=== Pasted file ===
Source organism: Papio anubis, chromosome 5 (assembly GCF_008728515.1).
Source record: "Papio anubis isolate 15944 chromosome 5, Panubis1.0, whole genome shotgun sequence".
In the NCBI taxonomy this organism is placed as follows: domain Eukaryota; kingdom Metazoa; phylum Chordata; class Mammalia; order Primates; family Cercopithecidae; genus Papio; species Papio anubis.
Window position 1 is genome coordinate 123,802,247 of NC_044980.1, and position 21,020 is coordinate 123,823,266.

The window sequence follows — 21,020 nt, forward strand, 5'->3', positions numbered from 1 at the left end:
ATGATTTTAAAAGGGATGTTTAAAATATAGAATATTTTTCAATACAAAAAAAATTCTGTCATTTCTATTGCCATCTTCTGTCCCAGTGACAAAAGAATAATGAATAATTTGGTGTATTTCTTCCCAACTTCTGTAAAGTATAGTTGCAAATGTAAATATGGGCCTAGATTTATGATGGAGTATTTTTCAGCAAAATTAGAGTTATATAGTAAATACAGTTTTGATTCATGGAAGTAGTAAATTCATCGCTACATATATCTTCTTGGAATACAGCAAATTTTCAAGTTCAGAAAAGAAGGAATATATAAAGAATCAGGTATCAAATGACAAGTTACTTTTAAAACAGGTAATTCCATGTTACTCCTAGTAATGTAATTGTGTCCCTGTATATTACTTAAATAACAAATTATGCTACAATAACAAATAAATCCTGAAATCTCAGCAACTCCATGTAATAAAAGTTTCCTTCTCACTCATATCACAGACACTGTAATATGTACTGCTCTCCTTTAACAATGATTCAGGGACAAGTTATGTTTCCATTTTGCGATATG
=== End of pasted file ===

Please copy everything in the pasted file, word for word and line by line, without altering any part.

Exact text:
Source organism: Papio anubis, chromosome 5 (assembly GCF_008728515.1).
Source record: "Papio anubis isolate 15944 chromosome 5, Panubis1.0, whole genome shotgun sequence".
In the NCBI taxonomy this organism is placed as follows: domain Eukaryota; kingdom Metazoa; phylum Chordata; class Mammalia; order Primates; family Cercopithecidae; genus Papio; species Papio anubis.
Window position 1 is genome coordinate 123,802,247 of NC_044980.1, and position 21,020 is coordinate 123,823,266.

The window sequence follows — 21,020 nt, forward strand, 5'->3', positions numbered from 1 at the left end:
ATGATTTTAAAAGGGATGTTTAAAATATAGAATATTTTTCAATACAAAAAAAATTCTGTCATTTCTATTGCCATCTTCTGTCCCAGTGACAAAAGAATAATGAATAATTTGGTGTATTTCTTCCCAACTTCTGTAAAGTATAGTTGCAAATGTAAATATGGGCCTAGATTTATGATGGAGTATTTTTCAGCAAAATTAGAGTTATATAGTAAATACAGTTTTGATTCATGGAAGTAGTAAATTCATCGCTACATATATCTTCTTGGAATACAGCAAATTTTCAAGTTCAGAAAAGAAGGAATATATAAAGAATCAGGTATCAAATGACAAGTTACTTTTAAAACAGGTAATTCCATGTTACTCCTAGTAATGTAATTGTGTCCCTGTATATTACTTAAATAACAAATTATGCTACAATAACAAATAAATCCTGAAATCTCAGCAACTCCATGTAATAAAAGTTTCCTTCTCACTCATATCACAGACACTGTAATATGTACTGCTCTCCTTTAACAATGATTCAGGGACAAGTTATGTTTCCATTTTGCGATATG